Author: Chelsea Caito, RD and Dr. Huber
What is the biggest hurdle between you and your health goals?
We have all read the articles and seen the books. Sugar is bad and wheat will kill you. Knowing and doing are two different things. You might be thinking you are about to read a nice article on how wheat is bad for you and sugar is toxic. Even after reading an article on the dangers of wheat, the reality is it would not stop the average American from placing an order at Panera minutes later. Knowing and doing are two different things. So how do we justify these odd behaviors? How do we “know” what to do, yet continuously and tiredly aim for the target and miss every time? This article isn’t about shame or guilt, but rather exploring the one thing that the best diet in the world is lacking: change between the ears. Without breaking down barriers and changing imbedded paradigms that we have built, “falling off the wagon” is inevitable. Or rather, letting the wagon fall on us. Changing Mindset is not as easy as flipping a switch, or swapping cow’s milk for almond milk. Making a life change is scary. But you know what is even scarier? Regret.
First, reexamining your paradigm. A paradigm could be defined as a simple set of rules that we believe to be true that guide all of our decision-making. The problem is some paradigms that we cling so tightly to can prevent us from seeing that our approach isn’t actually working. You may, for example, operate under the paradigm that because your parents have hypertension and diabetes, you will too. Or wheat is healthy for anyone as long as they don’t have celiac disease. Because of that paradigm (belief), thoughts of living a healthy lifestyle seem impossible and any efforts to avoid or reverse hypertension are dismissed. This false paradigm becomes your reality and movement in a healthy direction loses traction as you don’t really invest yourself in the belief that it would work. What paradigms are holding you back? Those who are willing to reconsider their current beliefs and challenge their internal notions of what is “right” will begin to have success.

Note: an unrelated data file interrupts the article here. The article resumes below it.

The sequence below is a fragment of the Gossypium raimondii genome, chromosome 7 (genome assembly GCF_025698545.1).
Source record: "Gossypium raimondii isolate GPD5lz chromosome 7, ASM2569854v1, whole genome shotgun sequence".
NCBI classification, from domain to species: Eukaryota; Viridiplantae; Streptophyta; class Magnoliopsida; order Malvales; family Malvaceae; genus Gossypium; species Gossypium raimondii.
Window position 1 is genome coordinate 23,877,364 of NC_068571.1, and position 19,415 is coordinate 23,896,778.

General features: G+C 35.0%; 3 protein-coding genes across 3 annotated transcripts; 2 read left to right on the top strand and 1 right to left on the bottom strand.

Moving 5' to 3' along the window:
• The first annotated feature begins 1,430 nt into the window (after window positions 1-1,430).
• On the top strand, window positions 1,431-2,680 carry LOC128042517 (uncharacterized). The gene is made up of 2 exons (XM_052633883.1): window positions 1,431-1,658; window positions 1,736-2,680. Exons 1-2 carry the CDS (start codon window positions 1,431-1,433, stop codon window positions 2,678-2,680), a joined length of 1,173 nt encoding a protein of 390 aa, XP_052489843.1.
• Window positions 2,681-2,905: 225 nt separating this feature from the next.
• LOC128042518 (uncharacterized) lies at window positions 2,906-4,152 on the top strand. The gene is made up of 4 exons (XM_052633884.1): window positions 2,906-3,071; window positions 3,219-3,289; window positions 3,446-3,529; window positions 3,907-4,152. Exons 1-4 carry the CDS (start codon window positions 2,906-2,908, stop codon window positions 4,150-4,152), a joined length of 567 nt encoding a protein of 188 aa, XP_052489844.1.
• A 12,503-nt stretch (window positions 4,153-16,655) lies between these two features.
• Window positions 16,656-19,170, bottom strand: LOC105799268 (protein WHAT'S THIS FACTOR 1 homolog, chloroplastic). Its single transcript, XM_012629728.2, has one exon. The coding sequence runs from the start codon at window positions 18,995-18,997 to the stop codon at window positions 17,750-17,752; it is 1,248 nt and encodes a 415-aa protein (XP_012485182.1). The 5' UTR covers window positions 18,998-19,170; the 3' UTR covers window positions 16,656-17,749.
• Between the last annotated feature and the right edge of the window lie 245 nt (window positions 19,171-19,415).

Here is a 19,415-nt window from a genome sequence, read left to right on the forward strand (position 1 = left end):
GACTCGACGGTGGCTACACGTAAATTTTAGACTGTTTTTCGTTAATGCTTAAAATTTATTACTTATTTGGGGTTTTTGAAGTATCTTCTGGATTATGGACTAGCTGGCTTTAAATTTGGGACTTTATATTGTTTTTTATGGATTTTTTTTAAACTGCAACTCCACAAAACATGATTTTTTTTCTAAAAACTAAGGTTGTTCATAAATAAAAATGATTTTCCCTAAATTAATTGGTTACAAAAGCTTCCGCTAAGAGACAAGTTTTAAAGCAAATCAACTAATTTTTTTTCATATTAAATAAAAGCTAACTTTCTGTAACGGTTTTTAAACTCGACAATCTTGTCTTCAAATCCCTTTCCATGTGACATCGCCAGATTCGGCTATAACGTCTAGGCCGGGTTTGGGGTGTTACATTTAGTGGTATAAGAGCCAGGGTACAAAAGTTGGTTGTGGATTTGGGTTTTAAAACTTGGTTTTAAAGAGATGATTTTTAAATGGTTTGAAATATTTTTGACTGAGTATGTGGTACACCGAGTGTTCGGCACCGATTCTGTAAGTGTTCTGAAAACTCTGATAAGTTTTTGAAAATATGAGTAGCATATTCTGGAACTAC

Second, realign your priorities. There is a difference between interest and commitment. A commitment is achieved regardless of outside circumstances. For example, a healthy home cooked meal may only happen if the kids don't have soccer practice, work is done by 5:00pm and there’s no rush hour traffic. Although the intentions may be good, living dependent on outside factors will rarely allow those good intentions to happen. On any given day we could point the finger in a thousand directions. “I’m too busy to cook a family meal. I hate grocery shopping. My kids LOVE bread.” If this sounds familiar, begin to recognize that these excuses or paradigms mean your priorities aren’t in line, yet. Today is the day you will not be the victim of circumstances that you created. The reality is everything in your life is a reflection of a choice that was made. If we want a different result, we must make a different choice. Then stand by it, defend it and live it.
Third, make a plan. A goal without a plan is simply a wish. Take action today, no matter how small, towards a goal. Everyday there is an opportunity to use food as fuel or a slow form of poison. Anything that you’ve ever achieved in life did not just coincidently happen or come about. Careers, college degrees or financial status all was made accomplished because there was a strategic plan in place regardless of set backs and outside circumstances. In your mind it was a foregone conclusion when you sat down for your first college class, you KNEW you were going to graduate. You were committed to seeing it through. Think back to something great you have achieved. Was it easy? No. Was it seamless? Of course not. Did you think about quitting? Probably; but what stopped you from quitting was the tenacious necessity for the end result. If you want to learn to cook, do something right now to get a step closer to that goal. Attach the goal to a bigger picture. Tell yourself, “If I learn to cook, I will eat better, lose weight and not be embarrassed to get in the pool this summer.” That sounds more powerful than “My plan is to eat better.”
Counseling hundreds of patients over the past five years, I have noticed there is a distinct difference in the patients who succeed and those who do not. It isn’t how many calories are consumed and it certainly isn’t the amount of hours spent in the gym. Success is measured by the shift in mindset. This article may have been better served if I discussed the importance of vegetables, or the benefits of sleep. But I would argue that most Americans would have sipped on their coffee with a croissant in hand, thinking, “that’s nice, I really need to increase my vegetable intake. But I’m just too busy” and flipped to the next page. Before you carry on, ask yourself the simple question: Is what you are doing now working for you? Are you willing to build new paradigms and make your health a priority? If not now, when? Will it be easier in 2 years when my belly has grown and my joints are achier than they are now? It is easier to put out a small smoldering fire than trying to put out an entire forest that is going up in flames.
Chelsea Caito, RD, LD
Dr. Gary Huber, DO